Packed theaters, too many gators: Economic indicators aplenty

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There are the regular economic indicators -- measuring durable goods, retails sales, gross domestic product and new residential sales -- but there are plenty of other ways to measure how the economy is doing that are a lot easier to understand.

Quirky economic indicators -- such as how if it's easy to catch a cab in New York City or having more patrons fill libraries in the afternoon might mean not many people are working -- might be better ways to gauge if the recession is improving.

Kiplinger.com just came up with a list of 10 quirky economic indicators. Here are some that the personal finance site wrote about. Tell us yours in the comments section below.



Packed theaters: Despite a recent slight drop, box office sales have increased this year, as they have in all of the last five recession years. People are looking to be entertained in down times, and a movie is a relatively cheap way to escape.

More green thumbs:
The number of households that will grow their own fruits, berries, vegetables and herbs this year is 19% higher than in 2008, according to the National Gardening Association. Most say saving money on groceries motivates them.

More first dates: The fourth quarter of 2008 was the busiest in seven years for Match.com, an online dating service. Having someone else to either share the pain or help forget your money troubles is always good in a recession. The site had its second-busiest weekend of the year in November when the Dow Jones industrial average dropped to a five-year low.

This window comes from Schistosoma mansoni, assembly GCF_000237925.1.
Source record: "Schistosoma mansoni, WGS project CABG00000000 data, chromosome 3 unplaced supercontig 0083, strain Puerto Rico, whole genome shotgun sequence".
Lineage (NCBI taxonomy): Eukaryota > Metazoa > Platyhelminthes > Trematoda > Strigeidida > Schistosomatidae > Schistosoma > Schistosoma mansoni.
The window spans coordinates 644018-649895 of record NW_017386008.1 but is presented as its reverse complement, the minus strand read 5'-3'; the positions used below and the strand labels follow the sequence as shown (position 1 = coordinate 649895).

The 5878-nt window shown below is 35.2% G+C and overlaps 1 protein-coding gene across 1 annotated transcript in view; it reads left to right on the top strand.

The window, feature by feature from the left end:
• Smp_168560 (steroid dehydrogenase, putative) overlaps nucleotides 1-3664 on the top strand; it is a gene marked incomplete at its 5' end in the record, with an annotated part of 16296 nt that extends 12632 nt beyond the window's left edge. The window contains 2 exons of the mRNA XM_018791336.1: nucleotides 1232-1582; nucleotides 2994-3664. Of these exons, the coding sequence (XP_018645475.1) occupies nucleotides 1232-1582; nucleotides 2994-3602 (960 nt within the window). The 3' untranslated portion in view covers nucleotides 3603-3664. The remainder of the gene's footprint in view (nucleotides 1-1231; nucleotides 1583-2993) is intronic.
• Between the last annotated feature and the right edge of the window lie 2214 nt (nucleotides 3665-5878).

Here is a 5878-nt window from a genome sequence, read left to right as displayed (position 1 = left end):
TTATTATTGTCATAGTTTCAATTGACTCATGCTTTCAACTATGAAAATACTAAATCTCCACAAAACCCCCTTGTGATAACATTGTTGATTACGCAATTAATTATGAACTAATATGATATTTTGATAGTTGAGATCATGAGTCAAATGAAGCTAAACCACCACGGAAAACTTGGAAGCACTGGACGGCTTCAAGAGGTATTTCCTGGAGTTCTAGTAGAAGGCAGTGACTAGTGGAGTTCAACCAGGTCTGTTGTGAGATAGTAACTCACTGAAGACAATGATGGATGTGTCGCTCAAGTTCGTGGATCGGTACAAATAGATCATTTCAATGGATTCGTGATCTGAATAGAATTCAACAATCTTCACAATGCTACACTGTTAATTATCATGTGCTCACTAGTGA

Sleep problems: Nearly one-third of Americans lost sleep because they were worried about their finances, according to the 2009 Sleep in America Poll. The poll by the National Sleep Foundation also found that 10% tossed and turned while worrying about their jobs.

Too many gators: People aren't buying alligator skin handbags and luggage, leaving Savoie's Alligator Farm in Louisiana with 100,000 alligators it can't get rid of. It sells the hides to tanners, who sell them to luxury designers like Louis Vuitton. The problem is that Savoie's hasn't sold a hide since November.

So now you'll know the economy has turned around when you start seeing more alligator bags, can sleep better, can find a movie theater seat easier or find other things to do besides gardening.

Aaron Crowe is an unemployed journalist in the San Francisco Bay Area. Read about his job search at www.AaronCrowe.net
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